True prophets call it like God sees it. Their words will make you rub your eyes. Why then are we seeing no difference between American Christianity and the American empire?

Their messages begin with, “This is what the Lord says.” When the people of God want to go their own way or look the other way, these seers tell it like it is.  

There is a stark contrast between them and those smooth-talking, snake-oil-selling false prophets who will say anything you want to hear for money and relevance. But courageous prophetic speech is not manageable and cannot be capitalized on. 

It’s not bumper sticker-ready: “God said it, I believe it, that settles it.” No, many Christians still wrestle with God’s messages.

“Wrestling with Scripture, far from a sign of weakness, is a reflection of religious faithfulness,” William Sloane Coffin wrote in Struggling with Scripture. “What else should you wrestle with if not the Bible? What struggle offers more reward?”

Scripture doesn’t pair well with simplistic three-point sermons or bumper stickers that could easily read, “Trump said it, I believe it, that settles it.” For Christians who espouse this view, I question if we see Jesus the same way. Because this looks more like a red flag than Jesus’ red words. 

Consequently, it is clear to me that the North American church needs to be born again. We need a fresh pair of eyes. 

The North American church doesn’t need to go back to the drawing board. Instead, I am imploring its members to go back to the water of baptism and start from the beginning with its leader. 

“Jesus got into all manner of trouble because of whom he saved. Jesus saved people who nobody thought could be saved or even wanted to be saved,” William Willimon wrote in Why Jesus?  

Saul, the murderer turned missionary, is a good example. He calls into question our exclusive Christology and he does it as a nationalist Jew, who will go on to found multinational communities of faith.

Saul reminds us that you and I can do the wrong thing for all the right reasons. We can be the best at it, but it doesn’t make it right.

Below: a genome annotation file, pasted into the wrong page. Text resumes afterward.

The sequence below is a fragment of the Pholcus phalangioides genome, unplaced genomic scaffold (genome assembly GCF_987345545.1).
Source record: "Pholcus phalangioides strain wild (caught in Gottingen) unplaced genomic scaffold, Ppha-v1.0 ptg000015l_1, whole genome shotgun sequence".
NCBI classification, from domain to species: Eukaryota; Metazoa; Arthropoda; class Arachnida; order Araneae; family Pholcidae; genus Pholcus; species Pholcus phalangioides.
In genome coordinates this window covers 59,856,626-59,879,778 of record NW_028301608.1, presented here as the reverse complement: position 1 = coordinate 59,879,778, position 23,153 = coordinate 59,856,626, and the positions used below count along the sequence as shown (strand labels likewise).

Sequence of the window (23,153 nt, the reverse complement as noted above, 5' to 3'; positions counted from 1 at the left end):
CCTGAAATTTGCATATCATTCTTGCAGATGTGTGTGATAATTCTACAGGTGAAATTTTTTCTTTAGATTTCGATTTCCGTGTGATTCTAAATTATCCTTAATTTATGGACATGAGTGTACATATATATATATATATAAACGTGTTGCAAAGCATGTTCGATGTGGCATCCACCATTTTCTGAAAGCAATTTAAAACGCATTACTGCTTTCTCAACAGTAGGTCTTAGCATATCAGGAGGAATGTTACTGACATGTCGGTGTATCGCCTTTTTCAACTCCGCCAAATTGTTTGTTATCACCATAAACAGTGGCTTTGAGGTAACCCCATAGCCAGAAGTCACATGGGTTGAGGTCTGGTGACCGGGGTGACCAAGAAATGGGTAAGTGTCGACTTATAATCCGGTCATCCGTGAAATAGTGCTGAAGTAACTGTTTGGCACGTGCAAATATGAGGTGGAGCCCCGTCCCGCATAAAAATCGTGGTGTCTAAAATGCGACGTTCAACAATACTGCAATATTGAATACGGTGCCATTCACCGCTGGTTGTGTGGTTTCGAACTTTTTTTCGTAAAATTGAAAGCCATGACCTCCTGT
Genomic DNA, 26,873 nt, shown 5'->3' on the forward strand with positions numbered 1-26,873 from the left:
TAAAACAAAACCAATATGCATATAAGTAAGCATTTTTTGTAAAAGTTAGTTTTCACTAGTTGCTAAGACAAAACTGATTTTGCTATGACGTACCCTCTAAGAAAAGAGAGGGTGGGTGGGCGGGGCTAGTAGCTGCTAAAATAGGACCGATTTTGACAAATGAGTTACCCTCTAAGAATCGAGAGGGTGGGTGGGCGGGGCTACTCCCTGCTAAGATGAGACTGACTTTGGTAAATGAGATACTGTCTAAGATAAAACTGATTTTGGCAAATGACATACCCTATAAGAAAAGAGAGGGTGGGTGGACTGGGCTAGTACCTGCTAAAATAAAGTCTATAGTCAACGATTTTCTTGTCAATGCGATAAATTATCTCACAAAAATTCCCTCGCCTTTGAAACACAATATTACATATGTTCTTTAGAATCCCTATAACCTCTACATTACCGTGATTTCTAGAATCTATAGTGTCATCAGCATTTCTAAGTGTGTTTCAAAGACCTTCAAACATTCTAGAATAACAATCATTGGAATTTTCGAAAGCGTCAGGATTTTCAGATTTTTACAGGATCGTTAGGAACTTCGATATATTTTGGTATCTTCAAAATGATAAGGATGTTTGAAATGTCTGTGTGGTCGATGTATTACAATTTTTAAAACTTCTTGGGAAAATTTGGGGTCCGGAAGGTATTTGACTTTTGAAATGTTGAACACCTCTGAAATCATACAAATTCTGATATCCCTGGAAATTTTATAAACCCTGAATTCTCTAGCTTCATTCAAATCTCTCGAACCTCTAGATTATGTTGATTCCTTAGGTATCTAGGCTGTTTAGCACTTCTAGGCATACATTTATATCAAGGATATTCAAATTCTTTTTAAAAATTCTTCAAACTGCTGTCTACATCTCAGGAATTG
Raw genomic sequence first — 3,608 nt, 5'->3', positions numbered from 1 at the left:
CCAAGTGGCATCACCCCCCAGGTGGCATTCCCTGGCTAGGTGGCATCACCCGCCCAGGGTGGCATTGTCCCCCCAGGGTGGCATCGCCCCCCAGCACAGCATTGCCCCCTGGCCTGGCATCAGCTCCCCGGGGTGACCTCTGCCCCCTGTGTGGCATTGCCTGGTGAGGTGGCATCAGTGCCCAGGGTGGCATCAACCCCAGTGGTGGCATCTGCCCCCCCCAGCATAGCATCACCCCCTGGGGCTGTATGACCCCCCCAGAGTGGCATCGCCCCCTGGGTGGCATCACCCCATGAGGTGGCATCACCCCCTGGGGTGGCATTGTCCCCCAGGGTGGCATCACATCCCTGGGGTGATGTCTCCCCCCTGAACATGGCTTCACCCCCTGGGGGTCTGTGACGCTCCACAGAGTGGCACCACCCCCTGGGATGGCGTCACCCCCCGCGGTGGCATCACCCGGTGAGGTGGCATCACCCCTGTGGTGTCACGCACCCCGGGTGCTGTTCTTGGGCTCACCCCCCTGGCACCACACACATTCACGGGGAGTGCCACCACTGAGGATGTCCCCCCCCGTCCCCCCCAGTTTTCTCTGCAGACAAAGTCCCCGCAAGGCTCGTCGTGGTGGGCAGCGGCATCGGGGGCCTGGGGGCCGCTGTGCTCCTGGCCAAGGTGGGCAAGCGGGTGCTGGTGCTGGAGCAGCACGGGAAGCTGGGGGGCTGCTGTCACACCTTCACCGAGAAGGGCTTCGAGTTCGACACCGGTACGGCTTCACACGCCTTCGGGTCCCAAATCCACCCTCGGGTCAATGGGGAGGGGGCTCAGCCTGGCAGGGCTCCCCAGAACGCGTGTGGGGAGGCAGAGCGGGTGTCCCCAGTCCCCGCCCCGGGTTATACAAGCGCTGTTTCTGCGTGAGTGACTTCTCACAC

It can be a part of our traditions and history, but it doesn’t make it right. We can have permission and the paperwork to do it, but it doesn’t make it right. It’s all in the way we see it.

Saul has every reason to believe that there is nothing wrong with murdering Christians. They deserve it.

It is the way he was raised. It is just a part of his training. He is just doing his job. 

It is the way that things have always been done. He is killing Jesus’ disciples and he may even feel called to do it. 

In Acts, Stephen’s head is being crushed, and Saul sees nothing wrong with it. Christian lives don’t matter.  

Saul challenges our concept of right and wrong people, good and bad people, wheat and tare people, heaven- and hell-bound people. Saul was an enemy of the church, a felon turned church father. 

Scale-eyed Saul, he started out on the wrong side of history. Can you see any similarities? 

Maybe there’s no actual blood on your hands. But are you threatening your church’s survival by withholding financial support unless they agree with your political ideology?

Are you willing to throw rocks, metaphorically speaking, at the next generation of believers because we must hold fast to our traditions? Are you persecuting Christians because they don’t practice the faith the way that you do?  

And if you’ve never seen it that way before, then I might have given you a fresh pair of eyes. 

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